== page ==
What is Engagement all About?

I was recently interviewed by HR matters magazine over in Malaysia, so too was renowned engagement expert David Zinger. The interviews were published as a double act, I’m very humbled, and proud of this. David and I have a lot in common and enough difference to make for some interesting…differences! The good people @ HR matters set the scene:

“Engagement in the workplace is something business owners and managers strive for. Engaged employees are more likely to feel motivated and be bound by close friendships at the workplace and exhibit a higher level of passion for what they do. Employers the world over embrace the virtues of a fully engaged workforce and employ various techniques to put this into action. But really, what is engagement all about?”

HRM : What do you believe engagement is all about?

David Zinger : Engagement is an encompassing term referring to our connection with something. We can have employee engagement, social media engagement, customer engagement, student engagement, etc. Today we are talking about employee engagement which refers to how connected the employee is to their work, their organization, and results. Employee engagement started to be used as a term in the early 1990’s and has grown in use ever since.

At the heart of engagement is a new way of working, managing, and leading. I think engagement will fill the void left by the ineffectiveness and anaemia of trying to use command and control to get work done in this new decade. We need to keep people connected to their work and each other in meaningful ways that produce benefits for all.

Doug Shaw : For me engagement is about co-creating and then delivering great service. It is about employees, customers and community. First and foremost in order to engage we need to listen, sincerely and actively. And be able to show a genuine interest in what we are being told. Listening to different groups of people, in particular the front line of an organisation, and its customers, is a great way to find out what’s working well and what isn’t. The act of listening and being able to clearly communicate what you have heard is a great way to start the engagement process. People like to be listened to and like to know they’ve been heard.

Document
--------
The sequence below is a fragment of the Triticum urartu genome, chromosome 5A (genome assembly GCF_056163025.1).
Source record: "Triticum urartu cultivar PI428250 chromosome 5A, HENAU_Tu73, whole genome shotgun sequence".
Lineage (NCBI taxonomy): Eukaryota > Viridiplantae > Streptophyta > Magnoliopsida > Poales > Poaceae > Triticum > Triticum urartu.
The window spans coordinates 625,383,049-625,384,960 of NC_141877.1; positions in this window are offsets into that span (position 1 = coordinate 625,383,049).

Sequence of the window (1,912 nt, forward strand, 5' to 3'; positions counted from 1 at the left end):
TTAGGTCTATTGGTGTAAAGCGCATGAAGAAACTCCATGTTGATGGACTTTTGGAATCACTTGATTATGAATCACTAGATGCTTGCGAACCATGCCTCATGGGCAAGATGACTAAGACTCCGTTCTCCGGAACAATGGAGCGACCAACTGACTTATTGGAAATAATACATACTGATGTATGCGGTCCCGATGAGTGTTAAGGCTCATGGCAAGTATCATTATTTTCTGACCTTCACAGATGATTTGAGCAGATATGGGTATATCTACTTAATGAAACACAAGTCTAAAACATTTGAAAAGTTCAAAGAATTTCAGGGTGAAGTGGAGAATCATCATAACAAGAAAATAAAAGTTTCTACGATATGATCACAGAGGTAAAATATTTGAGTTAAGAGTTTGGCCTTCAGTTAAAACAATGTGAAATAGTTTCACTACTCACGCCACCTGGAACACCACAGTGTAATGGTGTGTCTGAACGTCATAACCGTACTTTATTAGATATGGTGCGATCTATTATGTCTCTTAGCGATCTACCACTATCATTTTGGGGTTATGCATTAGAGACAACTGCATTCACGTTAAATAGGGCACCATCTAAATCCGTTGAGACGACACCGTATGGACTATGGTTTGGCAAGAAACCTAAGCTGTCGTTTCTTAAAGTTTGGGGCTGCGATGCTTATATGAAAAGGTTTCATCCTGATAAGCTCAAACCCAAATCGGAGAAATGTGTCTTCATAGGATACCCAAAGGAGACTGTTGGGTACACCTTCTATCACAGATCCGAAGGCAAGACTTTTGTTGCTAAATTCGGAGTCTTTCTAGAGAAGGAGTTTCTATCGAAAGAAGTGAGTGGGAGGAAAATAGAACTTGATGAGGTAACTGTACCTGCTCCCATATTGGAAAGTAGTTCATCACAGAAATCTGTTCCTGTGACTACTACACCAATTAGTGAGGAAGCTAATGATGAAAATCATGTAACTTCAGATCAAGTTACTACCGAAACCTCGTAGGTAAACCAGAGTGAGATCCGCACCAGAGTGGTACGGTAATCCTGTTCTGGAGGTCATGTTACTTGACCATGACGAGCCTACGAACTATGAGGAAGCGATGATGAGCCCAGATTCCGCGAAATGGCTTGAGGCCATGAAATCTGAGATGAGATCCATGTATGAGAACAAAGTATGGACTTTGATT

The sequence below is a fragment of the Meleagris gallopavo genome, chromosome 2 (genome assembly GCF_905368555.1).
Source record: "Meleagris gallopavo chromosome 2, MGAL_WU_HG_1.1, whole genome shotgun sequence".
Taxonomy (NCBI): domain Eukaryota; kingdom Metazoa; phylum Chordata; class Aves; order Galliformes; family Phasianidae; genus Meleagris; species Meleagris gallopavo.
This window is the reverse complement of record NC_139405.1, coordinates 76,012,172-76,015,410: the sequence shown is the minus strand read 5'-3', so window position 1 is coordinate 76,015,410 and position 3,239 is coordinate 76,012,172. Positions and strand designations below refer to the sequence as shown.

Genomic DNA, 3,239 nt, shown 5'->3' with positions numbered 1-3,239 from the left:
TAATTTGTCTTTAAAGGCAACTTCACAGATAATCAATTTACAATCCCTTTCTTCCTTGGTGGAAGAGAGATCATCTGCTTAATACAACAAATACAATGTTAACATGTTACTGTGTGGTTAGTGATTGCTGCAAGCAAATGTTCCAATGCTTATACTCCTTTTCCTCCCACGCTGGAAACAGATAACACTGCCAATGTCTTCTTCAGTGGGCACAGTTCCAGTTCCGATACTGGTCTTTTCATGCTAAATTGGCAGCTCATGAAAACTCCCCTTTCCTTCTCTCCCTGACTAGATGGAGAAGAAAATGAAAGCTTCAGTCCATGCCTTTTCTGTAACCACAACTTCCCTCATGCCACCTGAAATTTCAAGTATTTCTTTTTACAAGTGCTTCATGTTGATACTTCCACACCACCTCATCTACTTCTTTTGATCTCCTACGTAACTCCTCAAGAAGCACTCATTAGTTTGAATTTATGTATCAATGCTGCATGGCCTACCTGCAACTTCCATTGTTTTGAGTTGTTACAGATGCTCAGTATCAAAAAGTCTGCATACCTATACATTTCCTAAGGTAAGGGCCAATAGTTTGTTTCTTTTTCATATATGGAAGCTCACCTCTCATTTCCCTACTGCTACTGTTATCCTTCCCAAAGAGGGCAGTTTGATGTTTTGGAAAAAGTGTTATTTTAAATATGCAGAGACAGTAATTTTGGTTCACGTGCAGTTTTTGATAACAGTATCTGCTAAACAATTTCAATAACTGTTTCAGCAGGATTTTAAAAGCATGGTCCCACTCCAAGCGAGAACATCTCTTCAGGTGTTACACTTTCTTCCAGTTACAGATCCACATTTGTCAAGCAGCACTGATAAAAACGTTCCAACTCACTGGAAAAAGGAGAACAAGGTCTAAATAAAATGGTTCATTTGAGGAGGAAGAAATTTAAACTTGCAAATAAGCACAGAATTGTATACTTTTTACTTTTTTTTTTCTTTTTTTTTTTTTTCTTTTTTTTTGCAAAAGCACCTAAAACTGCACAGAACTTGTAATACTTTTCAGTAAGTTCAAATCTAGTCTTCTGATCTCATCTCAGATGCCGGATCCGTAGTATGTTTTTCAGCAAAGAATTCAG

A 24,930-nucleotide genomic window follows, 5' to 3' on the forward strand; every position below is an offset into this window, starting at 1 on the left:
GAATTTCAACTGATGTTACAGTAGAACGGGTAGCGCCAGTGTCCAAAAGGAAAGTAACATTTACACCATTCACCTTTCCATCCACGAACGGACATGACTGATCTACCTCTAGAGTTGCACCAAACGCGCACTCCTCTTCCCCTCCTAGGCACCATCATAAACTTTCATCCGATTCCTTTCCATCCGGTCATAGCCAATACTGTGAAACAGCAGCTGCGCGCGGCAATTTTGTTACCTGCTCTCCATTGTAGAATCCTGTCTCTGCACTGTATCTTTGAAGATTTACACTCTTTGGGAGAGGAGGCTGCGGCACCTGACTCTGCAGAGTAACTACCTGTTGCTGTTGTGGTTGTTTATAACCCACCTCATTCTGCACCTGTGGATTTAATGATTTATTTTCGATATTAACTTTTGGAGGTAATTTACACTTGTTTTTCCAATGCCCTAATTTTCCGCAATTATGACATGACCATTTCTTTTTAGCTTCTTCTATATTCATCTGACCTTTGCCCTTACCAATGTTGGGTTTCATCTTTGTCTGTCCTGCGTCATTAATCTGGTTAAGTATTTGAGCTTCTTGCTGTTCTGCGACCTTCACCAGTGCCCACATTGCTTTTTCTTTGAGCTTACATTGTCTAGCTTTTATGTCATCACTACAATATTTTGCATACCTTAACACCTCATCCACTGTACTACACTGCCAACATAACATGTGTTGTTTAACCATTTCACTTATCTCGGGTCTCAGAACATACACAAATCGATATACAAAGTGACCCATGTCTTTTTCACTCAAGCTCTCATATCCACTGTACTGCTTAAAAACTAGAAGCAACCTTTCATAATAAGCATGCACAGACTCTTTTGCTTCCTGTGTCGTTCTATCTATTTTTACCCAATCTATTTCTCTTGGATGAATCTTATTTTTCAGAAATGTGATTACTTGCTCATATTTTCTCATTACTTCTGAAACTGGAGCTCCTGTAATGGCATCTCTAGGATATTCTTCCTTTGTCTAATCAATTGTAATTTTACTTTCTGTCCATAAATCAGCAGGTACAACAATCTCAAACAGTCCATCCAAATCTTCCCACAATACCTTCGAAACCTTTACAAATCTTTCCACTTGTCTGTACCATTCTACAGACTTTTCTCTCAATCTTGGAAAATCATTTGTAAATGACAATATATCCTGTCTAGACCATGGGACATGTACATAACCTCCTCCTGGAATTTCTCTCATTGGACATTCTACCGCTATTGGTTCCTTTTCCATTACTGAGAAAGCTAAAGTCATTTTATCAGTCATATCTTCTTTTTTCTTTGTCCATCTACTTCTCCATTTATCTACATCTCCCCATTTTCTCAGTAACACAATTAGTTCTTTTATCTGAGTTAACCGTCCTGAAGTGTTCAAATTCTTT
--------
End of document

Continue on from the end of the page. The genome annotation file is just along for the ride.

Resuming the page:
Second, it’s about co-creation. Bringing different groups of people together to discuss what is working and what is not, and how we can work together to make things better, using as much of their language as possible. It’s vital to include the people who deliver service for your organisation, and bold organisations ask the customer to get involved in the process too.

Third, never forget that honesty sells. It’s so important to create an environment where people can be straight with one another. To achieve this is simple, but not always easy. Honesty begins with you. I’ve seen too many great engagement opportunities fail because leaders thought people would do what they say, not what they see. However if you gain a reputation for doing what you say you will and for being straight (and that doesn’t mean insensitive) with people then you can help deliver fantastic results.

Update. September 2015: Sadly, since I wrote this blog post in 2010, the full article which I linked to from here seems to have disappeared into the ether so I’ll just leave you with a question. What is engagement all about for you?

Author: Doug Shaw

Artist and Consultant. Embracing uncertainty, sketching myself into existence. Helping people do things differently, through an artistic lens.

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